“I know a lot of people might not even watch this season of Doctor Who because it’s taking such a decisively queer step,” the actor concluded. “However, if they watch it, I think they’ll see that we’re just actors playing characters. And if they don’t watch it, then who needs ’em? I truly believe that for every fan we lose to transphobia, we’re going to have two to three more coming in because they’re excited for trans representation.”

The Maestro (Jinkx Monsoon) attempts to steal the soul of Ruby Sunday (Millie Gibson) in Doctor Who Series 14 Episode 2 "The Devil's Chord" (2024), BBC
The Maestro (Jinkx Monsoon) attempts to steal the soul of Ruby Sunday (Millie Gibson) in Doctor Who Series 14 Episode 2 “The Devil’s Chord” (2024), BBC

Unfortunately for both Davies and Monsoon, as well as Doctor Who as a whole, it seems such criticisms of the series’ more aggressively-progressive direction are more representative of viewers’ opinion than they would like to admit.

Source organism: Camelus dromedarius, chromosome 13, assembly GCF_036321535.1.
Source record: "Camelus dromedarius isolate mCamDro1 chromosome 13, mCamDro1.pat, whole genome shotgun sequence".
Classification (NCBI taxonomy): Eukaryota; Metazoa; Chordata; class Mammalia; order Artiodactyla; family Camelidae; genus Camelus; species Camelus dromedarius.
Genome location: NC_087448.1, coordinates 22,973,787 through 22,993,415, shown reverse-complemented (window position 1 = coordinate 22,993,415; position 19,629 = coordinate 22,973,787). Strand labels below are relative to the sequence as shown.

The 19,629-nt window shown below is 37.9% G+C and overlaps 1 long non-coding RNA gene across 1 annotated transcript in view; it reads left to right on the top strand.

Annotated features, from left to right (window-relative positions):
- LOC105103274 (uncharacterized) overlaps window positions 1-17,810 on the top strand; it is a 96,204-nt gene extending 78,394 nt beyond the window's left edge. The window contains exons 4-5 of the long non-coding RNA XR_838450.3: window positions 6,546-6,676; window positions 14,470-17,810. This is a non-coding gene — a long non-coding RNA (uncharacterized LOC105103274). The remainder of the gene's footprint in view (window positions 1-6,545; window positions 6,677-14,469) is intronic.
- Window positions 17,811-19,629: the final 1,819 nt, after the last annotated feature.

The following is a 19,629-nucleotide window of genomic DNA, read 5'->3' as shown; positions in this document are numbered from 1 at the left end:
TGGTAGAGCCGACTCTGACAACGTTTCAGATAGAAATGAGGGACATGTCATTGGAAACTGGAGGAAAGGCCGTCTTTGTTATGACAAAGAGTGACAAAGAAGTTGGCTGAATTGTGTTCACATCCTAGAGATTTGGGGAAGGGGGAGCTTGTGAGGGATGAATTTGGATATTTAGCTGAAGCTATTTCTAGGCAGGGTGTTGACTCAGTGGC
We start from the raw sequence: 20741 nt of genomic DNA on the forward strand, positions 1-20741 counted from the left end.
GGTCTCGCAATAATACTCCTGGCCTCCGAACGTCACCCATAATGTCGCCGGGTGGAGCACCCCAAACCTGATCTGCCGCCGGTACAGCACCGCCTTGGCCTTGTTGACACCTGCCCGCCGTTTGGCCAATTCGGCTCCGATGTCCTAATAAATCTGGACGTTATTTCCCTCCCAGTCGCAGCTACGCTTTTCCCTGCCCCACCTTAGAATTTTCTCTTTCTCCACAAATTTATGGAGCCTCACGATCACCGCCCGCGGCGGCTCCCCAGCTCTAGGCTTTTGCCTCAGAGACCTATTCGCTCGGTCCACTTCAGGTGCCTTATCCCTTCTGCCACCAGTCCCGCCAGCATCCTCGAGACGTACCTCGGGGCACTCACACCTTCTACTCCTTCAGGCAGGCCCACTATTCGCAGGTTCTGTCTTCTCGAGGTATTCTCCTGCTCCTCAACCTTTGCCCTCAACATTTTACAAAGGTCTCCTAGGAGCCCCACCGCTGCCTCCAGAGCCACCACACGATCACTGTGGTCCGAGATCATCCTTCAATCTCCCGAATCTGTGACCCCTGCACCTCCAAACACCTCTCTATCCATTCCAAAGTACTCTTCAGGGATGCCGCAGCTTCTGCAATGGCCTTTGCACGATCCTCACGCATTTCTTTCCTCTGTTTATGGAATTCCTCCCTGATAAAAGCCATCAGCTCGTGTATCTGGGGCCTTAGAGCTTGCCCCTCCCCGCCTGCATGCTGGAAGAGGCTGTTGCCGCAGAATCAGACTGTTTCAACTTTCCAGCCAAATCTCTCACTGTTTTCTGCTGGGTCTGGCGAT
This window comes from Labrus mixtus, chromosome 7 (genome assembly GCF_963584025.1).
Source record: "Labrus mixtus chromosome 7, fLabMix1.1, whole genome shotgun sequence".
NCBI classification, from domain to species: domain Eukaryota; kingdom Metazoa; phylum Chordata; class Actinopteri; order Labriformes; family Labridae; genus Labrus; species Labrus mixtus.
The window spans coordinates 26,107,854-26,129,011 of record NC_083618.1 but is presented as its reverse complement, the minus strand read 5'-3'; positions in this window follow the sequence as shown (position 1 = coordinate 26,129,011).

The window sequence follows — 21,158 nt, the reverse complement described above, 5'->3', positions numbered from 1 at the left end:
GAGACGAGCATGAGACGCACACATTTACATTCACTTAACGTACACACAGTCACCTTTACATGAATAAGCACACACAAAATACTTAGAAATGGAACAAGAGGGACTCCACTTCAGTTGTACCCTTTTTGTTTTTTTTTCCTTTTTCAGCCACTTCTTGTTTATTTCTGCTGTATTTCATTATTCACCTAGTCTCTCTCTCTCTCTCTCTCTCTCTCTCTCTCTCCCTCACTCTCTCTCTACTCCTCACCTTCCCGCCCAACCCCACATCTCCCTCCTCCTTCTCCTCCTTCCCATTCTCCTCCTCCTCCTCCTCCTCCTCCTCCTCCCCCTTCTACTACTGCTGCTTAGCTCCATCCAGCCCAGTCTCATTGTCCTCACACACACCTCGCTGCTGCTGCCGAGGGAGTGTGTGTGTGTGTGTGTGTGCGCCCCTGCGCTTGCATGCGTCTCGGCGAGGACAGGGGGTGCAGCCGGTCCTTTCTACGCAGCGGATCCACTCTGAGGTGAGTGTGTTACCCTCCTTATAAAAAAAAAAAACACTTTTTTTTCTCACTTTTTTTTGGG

Per reported numbers, the first two episodes of Doctor Who‘s latest series debuted to staggeringly low numbers, pulling in just 2.6 million viewers for its first adventure, Space Babies, and 2.2 million for The Devil’s Chord (BBC iPlayer numbers have yet to be reported, but are likely to contribute not-insignificantly to the episodes’ final ratings).

In an example of just how far interest in the series has fallen, by comparison, current lead Ncuti Gatwa’s first full episode as the 15th Doctor (and the last Doctor Who adventure prior to the debut of Series 14) the 60th anniversary special The Church on Ruby Road, managed to pull in a total of roughly 4.73 million viewers.

Ruby (Millie Gibson) prepares to take her first step inside the TARDIS in Doctor Who Series 14 Episode 0 "The Church On Ruby Road" (2023), BBC
Ruby (Millie Gibson) prepares to take her first step inside the TARDIS in Doctor Who Series 14 Episode 0 “The Church On Ruby Road” (2023), BBC

The next new episode of Doctor Who, Boom, is on schedule for a May 18th landing on Disney Plus.

NEXT: ‘Doctor Who’ Showrunner Confirms Upcoming Season To Feature Heavy Focus On Progressive Messaging: “If You’re Not Writing That In 2024, What On Earth Are You Doing?”